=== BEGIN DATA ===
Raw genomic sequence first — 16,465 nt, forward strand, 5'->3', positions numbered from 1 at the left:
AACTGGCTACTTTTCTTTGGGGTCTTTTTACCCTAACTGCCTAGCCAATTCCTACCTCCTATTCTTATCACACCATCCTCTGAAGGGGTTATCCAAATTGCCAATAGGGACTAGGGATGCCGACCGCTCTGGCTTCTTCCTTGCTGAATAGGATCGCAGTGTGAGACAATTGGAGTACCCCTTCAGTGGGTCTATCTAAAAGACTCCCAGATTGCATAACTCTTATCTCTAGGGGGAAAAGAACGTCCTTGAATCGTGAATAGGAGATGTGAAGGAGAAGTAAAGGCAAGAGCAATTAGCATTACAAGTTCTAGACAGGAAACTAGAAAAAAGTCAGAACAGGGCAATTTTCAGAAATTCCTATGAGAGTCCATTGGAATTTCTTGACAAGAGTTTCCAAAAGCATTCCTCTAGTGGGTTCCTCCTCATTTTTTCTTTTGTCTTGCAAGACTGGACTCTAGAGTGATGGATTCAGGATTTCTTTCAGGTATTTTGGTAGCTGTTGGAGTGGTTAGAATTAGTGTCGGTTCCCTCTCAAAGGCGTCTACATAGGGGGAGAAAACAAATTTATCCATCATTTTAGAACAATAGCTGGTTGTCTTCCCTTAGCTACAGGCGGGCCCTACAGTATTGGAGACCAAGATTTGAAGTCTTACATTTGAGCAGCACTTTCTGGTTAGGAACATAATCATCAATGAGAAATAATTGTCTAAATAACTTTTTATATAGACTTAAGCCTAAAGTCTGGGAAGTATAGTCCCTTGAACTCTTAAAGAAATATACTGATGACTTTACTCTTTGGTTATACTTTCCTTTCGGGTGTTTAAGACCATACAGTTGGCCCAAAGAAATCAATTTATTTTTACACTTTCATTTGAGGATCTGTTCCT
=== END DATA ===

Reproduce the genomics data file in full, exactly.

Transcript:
Raw genomic sequence first — 16,465 nt, forward strand, 5'->3', positions numbered from 1 at the left:
AACTGGCTACTTTTCTTTGGGGTCTTTTTACCCTAACTGCCTAGCCAATTCCTACCTCCTATTCTTATCACACCATCCTCTGAAGGGGTTATCCAAATTGCCAATAGGGACTAGGGATGCCGACCGCTCTGGCTTCTTCCTTGCTGAATAGGATCGCAGTGTGAGACAATTGGAGTACCCCTTCAGTGGGTCTATCTAAAAGACTCCCAGATTGCATAACTCTTATCTCTAGGGGGAAAAGAACGTCCTTGAATCGTGAATAGGAGATGTGAAGGAGAAGTAAAGGCAAGAGCAATTAGCATTACAAGTTCTAGACAGGAAACTAGAAAAAAGTCAGAACAGGGCAATTTTCAGAAATTCCTATGAGAGTCCATTGGAATTTCTTGACAAGAGTTTCCAAAAGCATTCCTCTAGTGGGTTCCTCCTCATTTTTTCTTTTGTCTTGCAAGACTGGACTCTAGAGTGATGGATTCAGGATTTCTTTCAGGTATTTTGGTAGCTGTTGGAGTGGTTAGAATTAGTGTCGGTTCCCTCTCAAAGGCGTCTACATAGGGGGAGAAAACAAATTTATCCATCATTTTAGAACAATAGCTGGTTGTCTTCCCTTAGCTACAGGCGGGCCCTACAGTATTGGAGACCAAGATTTGAAGTCTTACATTTGAGCAGCACTTTCTGGTTAGGAACATAATCATCAATGAGAAATAATTGTCTAAATAACTTTTTATATAGACTTAAGCCTAAAGTCTGGGAAGTATAGTCCCTTGAACTCTTAAAGAAATATACTGATGACTTTACTCTTTGGTTATACTTTCCTTTCGGGTGTTTAAGACCATACAGTTGGCCCAAAGAAATCAATTTATTTTTACACTTTCATTTGAGGATCTGTTCCT